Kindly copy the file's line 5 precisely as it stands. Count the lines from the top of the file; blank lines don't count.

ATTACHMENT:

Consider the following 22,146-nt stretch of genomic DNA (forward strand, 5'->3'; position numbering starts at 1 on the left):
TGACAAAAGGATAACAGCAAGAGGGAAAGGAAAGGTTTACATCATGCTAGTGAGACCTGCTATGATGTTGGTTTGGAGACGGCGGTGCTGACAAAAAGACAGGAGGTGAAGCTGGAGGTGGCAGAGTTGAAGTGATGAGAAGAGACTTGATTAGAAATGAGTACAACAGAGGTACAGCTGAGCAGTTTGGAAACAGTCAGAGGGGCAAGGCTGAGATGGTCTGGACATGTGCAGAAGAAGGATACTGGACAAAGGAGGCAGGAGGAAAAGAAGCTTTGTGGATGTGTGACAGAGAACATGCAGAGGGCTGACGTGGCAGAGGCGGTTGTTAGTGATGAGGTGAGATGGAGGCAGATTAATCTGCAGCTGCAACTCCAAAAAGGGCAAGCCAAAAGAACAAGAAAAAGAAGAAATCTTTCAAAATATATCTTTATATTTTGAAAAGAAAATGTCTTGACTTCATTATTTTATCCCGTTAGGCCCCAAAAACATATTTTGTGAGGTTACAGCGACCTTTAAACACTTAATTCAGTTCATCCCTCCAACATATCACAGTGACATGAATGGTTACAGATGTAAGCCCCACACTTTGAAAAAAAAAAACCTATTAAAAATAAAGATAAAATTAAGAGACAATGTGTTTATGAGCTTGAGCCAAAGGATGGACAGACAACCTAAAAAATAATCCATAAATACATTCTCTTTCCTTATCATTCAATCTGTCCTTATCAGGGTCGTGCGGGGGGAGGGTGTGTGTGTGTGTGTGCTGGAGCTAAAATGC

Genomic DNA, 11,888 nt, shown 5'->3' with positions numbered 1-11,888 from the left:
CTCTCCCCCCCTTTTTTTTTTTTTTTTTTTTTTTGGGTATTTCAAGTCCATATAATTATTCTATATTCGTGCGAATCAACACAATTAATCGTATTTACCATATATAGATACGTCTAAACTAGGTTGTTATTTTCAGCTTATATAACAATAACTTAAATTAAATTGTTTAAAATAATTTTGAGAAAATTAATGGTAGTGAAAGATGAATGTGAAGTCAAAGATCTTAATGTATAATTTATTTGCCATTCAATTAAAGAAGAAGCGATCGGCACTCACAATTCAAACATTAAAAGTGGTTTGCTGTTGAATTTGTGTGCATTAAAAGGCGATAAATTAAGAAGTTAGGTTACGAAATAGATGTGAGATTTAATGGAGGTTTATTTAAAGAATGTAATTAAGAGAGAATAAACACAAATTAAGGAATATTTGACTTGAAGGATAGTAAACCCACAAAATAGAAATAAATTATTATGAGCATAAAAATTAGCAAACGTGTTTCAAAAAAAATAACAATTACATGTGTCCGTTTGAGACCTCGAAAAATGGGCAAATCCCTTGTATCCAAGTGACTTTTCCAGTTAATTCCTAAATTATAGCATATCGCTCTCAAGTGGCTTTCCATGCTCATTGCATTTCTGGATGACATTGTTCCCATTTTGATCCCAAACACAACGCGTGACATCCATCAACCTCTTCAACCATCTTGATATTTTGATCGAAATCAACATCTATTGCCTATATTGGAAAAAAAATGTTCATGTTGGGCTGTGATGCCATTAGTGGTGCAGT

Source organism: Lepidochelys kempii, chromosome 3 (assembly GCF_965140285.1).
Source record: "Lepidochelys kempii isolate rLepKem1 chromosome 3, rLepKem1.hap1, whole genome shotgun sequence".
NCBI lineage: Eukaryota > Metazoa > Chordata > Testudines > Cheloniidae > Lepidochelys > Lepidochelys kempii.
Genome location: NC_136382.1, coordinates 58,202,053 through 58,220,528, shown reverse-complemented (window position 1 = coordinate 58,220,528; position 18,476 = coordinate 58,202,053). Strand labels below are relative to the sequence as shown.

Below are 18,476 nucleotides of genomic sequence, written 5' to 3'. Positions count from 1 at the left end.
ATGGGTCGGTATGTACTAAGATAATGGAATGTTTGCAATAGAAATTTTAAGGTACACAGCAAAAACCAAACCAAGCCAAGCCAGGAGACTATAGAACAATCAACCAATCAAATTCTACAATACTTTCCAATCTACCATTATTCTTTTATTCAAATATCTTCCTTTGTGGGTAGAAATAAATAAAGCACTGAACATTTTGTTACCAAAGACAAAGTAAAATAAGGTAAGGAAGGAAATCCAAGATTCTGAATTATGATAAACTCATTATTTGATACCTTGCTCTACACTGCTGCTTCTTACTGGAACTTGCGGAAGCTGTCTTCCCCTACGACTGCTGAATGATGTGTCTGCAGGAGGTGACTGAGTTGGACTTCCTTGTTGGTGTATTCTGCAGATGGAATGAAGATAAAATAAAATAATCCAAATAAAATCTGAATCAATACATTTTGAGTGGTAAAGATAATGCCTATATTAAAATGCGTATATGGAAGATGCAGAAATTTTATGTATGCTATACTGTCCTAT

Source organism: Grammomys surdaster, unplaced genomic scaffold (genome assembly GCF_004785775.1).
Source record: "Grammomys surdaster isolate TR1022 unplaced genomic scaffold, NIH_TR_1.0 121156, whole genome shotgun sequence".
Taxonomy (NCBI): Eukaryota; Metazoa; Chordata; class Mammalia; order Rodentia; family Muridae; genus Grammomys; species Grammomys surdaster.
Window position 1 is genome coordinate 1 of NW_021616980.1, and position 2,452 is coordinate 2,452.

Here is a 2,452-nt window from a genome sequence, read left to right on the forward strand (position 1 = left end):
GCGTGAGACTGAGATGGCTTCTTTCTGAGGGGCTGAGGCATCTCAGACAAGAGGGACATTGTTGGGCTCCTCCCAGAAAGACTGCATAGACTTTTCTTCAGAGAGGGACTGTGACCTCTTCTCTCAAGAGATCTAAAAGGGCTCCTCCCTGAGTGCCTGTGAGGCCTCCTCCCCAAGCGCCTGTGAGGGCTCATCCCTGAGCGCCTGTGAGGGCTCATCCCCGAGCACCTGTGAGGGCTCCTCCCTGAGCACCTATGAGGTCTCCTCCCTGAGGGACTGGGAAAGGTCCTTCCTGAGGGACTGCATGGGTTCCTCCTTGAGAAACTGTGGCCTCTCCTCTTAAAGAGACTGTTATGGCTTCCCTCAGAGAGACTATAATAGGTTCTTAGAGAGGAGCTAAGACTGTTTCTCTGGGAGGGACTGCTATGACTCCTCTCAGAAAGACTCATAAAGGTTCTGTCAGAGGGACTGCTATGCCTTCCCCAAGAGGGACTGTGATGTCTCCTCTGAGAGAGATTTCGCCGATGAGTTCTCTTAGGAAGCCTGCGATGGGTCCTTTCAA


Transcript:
Source organism: Lepidochelys kempii, chromosome 3 (assembly GCF_965140285.1).